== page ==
Where i can find old kernels from fc19 updates?
Last 5-6 kernels are totally unstable and unusable.
For example, when i boot machines with many ethernet devices I got random
number ethX. Once eth0 is eth0, after reboot eth0 is eth1. After again boot
eth1 is eth1 and so on. After 1-2 hours machines totally hangs.
After many years of use Fedora (from fc1 and redhat 4.2) i have to switch
بسم الله الرّحمن الرّحيم
The result of updating Fedora by yum is fail !!
When any package have "proxy" word marked to (install or update) , error message will appear with http 403 error forbidden.
In my country Syria (maybe others) all URLs have "proxy" word are forbidden and couldn't open by default way.
In Fedora there are two common packages and have many updates:
libproxy - sssd-proxy .
Can to rename to :
libproxies - sssd-proxies
Or something else.
Then do new rule to write "proxies" instead of proxy, at Fedora packaging guidlines.
Senior of Linux Arab Community http://linuxac.org
Member of Ojuba Project http://ojuba.org
Member of Arab Eyes project http://arabeyes.org
Maintainer of Almasa project
Maintainer of Arabic Translations in : Wine - VLC - KDE .... etc
Also member of Fedora Arabic translations team
The bottom line question is, would it be useful to have an fsck_gpt run by systemd at either startup or shutdown time? This wasn't needed for MBR, so it seems kinda silly to suggest it, but there are some cases of one or the other GPT being stepped on in a way that probably never happened to MBR for the obvious reason that if it did, the computer would be busted.
A recent bug came up in QA that made me go down a bit of a rabbit hole, corrupting one or the other GPT to see how different things behave, starting with the various partition tools. This is a summary:
parted does the right thing, identifies which GPT is corrupt and says it's using the other one, and fixes the problem on the next write to disk.
gdisk does the right thing also.
fdisk sees a disk with corrupt primary GPT as being an MBR disk, RHBZ 1022217, fix now available although I haven't tested it yet.
anaconda sees such a disk as totally blank, RHBZ 1020974 is in progress.
grub2 only uses the primary GPT table, it doesn't check to see if it's valid, RHBZ 1022743. So a bit flip probably won't cause a computer to not boot. It'd have to be something that alters just the start LBA of /boot or / (or both), or stomps on the whole table data. In either case the result is an unbootable system. It's an open question if a bootloader should be able to determine the validity of the primary GPT since that means it needs CRC32 code. And then whether it should know to use the backup GPT. I've raised this on grub-devel@.
And just now, I found the kernel nose dives if the primary GPT table is altered by even one byte. kernel.org bug 63591.
Anyway, as rare as this is, it might be nice if the system can self-heal from such problems, because it's pretty much guaranteed the user will never know about it until the other GPT is toast. And the UEFI spec amusingly requires the user be asked for confirmation before restoring a primary GPT, which is probably not in either the kernel nor systemd's job description.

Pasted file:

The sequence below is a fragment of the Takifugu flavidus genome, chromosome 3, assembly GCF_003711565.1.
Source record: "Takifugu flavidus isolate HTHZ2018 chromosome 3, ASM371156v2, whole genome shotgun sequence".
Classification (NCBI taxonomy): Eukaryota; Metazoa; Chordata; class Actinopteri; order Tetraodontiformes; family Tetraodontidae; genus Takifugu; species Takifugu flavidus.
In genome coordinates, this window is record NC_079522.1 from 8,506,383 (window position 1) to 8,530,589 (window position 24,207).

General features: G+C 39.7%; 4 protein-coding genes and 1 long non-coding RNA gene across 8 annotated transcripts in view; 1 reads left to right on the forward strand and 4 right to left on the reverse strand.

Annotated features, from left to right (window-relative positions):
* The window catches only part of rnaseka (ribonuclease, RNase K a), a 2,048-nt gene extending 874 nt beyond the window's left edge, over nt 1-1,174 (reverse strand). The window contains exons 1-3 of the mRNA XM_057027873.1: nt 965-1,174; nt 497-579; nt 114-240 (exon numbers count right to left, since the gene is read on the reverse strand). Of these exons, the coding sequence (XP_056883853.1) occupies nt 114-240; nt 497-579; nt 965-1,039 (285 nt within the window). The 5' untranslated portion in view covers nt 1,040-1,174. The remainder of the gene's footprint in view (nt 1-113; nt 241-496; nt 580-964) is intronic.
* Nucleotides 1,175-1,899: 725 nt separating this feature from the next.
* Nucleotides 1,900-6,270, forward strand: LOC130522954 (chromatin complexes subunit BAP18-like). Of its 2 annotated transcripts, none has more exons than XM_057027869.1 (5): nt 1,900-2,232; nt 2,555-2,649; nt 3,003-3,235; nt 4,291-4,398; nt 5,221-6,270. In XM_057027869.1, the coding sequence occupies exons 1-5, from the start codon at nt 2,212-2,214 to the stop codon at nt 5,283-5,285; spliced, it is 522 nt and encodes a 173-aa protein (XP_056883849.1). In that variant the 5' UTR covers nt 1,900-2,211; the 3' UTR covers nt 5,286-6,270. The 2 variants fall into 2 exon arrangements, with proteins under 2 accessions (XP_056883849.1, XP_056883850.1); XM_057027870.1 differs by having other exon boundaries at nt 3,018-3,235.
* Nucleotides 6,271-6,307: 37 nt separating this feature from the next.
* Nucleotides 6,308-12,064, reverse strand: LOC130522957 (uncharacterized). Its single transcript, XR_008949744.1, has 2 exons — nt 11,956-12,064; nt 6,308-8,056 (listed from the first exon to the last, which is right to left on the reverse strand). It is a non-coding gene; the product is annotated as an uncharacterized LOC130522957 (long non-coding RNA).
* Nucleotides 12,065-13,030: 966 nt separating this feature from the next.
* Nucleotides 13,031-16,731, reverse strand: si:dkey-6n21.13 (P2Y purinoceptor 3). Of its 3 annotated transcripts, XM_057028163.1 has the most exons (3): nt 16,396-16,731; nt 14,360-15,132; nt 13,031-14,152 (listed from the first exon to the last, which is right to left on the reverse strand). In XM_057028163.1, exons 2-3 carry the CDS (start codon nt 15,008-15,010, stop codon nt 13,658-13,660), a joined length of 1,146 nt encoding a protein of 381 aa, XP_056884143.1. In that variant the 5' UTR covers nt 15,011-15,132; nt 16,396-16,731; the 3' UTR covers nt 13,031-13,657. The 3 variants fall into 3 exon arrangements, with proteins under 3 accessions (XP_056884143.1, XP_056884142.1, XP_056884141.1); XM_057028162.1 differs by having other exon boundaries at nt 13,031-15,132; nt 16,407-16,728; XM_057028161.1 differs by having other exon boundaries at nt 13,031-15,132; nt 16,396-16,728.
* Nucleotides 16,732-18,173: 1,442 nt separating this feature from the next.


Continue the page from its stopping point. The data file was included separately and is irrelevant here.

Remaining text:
So that's why I ask if it makes sense to have an fsck for GPT disks.
Hi Fedora folks,
Hopefully some of you know me, possibly as a previous Fedora Project
Leader at Red Hat. If you don't, then salutations, and please feel
free to check out my Fedora wiki page for my background. :-)
As of next Monday, I'll be the reporting manager for Fedora
Engineering team members -- those folks who work on Fedora full time
in the Engineering department of Red Hat, other than the Fedora
Project Leader, Robyn Bergeron. This doesn't really affect anything
in the community, but I want to ensure that change is transparent to
These folks previously reported to Tom 'spot' Callaway, who remains at
Red Hat, and has kindly given me his good wishes in the new job. Of
course, we fully expect to continue working together around the Fedora
community. I'm lucky to be coming on board with an awesome team full
of great people, and I'm excited about working with all of them!
Of course there will be some transition time while I manage the
backfill for my other work at Red Hat, but you'll start seeing more of
me around here in the near future.
Sorry for the interruption -- now back to the normal Fedora stuff.
= = =
Paul W. Frields http://paul.frields.org/
gpg fingerprint: 3DA6 A0AC 6D58 FEC4 0233 5906 ACDB C937 BD11 3717
http://redhat.com/ - - - - http://pfrields.fedorapeople.org/
The open source story continues to grow: http://opensource.com
It's taking a bit of time, but I plan to start packaging a couple of
packages that are not currently available for either Red Hat nor Fedora.
The main reason for it taking a bit longer really has to do with
personal infrastructure and setting up my build host, etc.
However, that doesn't really pertain to the question at hand. I come
from a Debian centric environment, and have "come back" to Red Hat and
Fedora after more than a decade. As such, I have quite a bit more
experience building my packages with fakeroot, than I do with mock, and
I'm wondering what the differences between the two packages/processes are.
Will using mock in this environment be more beneficial to using
fakeroot? Will it be "harder" for lack of a better word, to build from
within the build system using fakeroot , once I get to that point or, is
Koji flexible enough so that it really wouldn't matter from an
infrastructure point of view as to whether or not I use one or the other?
As I am more familiar with fakeroot, I'd like to keep using that, but
at the same time, I'd like to do it the "Red Hat way" to ensure that the
package conforms to both Red Hat and Fedora packaging standards.
Thanks in advance for your guidance.